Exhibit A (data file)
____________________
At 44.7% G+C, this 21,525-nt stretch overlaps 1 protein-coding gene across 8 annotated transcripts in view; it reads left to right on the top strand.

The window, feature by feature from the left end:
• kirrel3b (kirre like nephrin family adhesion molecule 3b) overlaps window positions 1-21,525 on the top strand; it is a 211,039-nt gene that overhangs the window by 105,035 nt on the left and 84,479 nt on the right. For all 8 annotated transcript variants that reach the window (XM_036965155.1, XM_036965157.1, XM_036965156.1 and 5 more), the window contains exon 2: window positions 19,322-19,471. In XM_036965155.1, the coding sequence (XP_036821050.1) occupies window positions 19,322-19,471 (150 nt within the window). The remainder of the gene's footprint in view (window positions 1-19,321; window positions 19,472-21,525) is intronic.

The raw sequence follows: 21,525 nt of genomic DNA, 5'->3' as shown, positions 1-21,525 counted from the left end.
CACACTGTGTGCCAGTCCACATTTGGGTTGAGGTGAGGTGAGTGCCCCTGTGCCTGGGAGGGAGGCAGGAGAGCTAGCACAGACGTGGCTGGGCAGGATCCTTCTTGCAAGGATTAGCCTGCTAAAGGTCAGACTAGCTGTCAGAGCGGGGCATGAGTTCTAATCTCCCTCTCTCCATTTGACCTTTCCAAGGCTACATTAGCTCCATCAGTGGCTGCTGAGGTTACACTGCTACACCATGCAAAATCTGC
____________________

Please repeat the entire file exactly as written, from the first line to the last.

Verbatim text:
At 44.7% G+C, this 21,525-nt stretch overlaps 1 protein-coding gene across 8 annotated transcripts in view; it reads left to right on the top strand.

The window, feature by feature from the left end:
• kirrel3b (kirre like nephrin family adhesion molecule 3b) overlaps window positions 1-21,525 on the top strand; it is a 211,039-nt gene that overhangs the window by 105,035 nt on the left and 84,479 nt on the right. For all 8 annotated transcript variants that reach the window (XM_036965155.1, XM_036965157.1, XM_036965156.1 and 5 more), the window contains exon 2: window positions 19,322-19,471. In XM_036965155.1, the coding sequence (XP_036821050.1) occupies window positions 19,322-19,471 (150 nt within the window). The remainder of the gene's footprint in view (window positions 1-19,321; window positions 19,472-21,525) is intronic.

The raw sequence follows: 21,525 nt of genomic DNA, 5'->3' as shown, positions 1-21,525 counted from the left end.
CACACTGTGTGCCAGTCCACATTTGGGTTGAGGTGAGGTGAGTGCCCCTGTGCCTGGGAGGGAGGCAGGAGAGCTAGCACAGACGTGGCTGGGCAGGATCCTTCTTGCAAGGATTAGCCTGCTAAAGGTCAGACTAGCTGTCAGAGCGGGGCATGAGTTCTAATCTCCCTCTCTCCATTTGACCTTTCCAAGGCTACATTAGCTCCATCAGTGGCTGCTGAGGTTACACTGCTACACCATGCAAAATCTGC